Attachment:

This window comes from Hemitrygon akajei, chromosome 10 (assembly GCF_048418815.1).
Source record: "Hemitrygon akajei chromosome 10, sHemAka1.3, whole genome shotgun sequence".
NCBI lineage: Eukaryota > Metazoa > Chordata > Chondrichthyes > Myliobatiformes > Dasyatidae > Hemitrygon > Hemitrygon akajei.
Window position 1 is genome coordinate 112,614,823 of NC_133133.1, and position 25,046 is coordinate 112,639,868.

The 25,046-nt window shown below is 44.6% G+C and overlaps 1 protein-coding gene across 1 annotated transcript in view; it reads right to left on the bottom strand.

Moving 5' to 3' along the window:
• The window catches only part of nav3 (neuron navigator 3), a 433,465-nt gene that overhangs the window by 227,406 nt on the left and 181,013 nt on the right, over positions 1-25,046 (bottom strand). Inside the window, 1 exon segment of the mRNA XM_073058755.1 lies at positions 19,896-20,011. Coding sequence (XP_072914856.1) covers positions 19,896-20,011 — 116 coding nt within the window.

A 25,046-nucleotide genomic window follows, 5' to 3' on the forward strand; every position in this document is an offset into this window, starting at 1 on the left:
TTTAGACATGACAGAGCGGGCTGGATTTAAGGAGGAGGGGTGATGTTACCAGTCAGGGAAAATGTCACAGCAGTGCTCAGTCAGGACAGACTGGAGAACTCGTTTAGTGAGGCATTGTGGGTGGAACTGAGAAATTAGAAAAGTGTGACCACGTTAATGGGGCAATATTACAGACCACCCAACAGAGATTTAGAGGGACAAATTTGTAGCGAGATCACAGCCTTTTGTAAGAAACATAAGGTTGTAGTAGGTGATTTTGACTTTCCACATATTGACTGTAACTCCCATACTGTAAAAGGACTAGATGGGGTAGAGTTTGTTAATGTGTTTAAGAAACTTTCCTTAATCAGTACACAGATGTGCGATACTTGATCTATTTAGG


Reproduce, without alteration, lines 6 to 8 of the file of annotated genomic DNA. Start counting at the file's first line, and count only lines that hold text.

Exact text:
Moving 5' to 3' along the window:
• The window catches only part of nav3 (neuron navigator 3), a 433,465-nt gene that overhangs the window by 227,406 nt on the left and 181,013 nt on the right, over positions 1-25,046 (bottom strand). Inside the window, 1 exon segment of the mRNA XM_073058755.1 lies at positions 19,896-20,011. Coding sequence (XP_072914856.1) covers positions 19,896-20,011 — 116 coding nt within the window.

A 25,046-nucleotide genomic window follows, 5' to 3' on the forward strand; every position in this document is an offset into this window, starting at 1 on the left: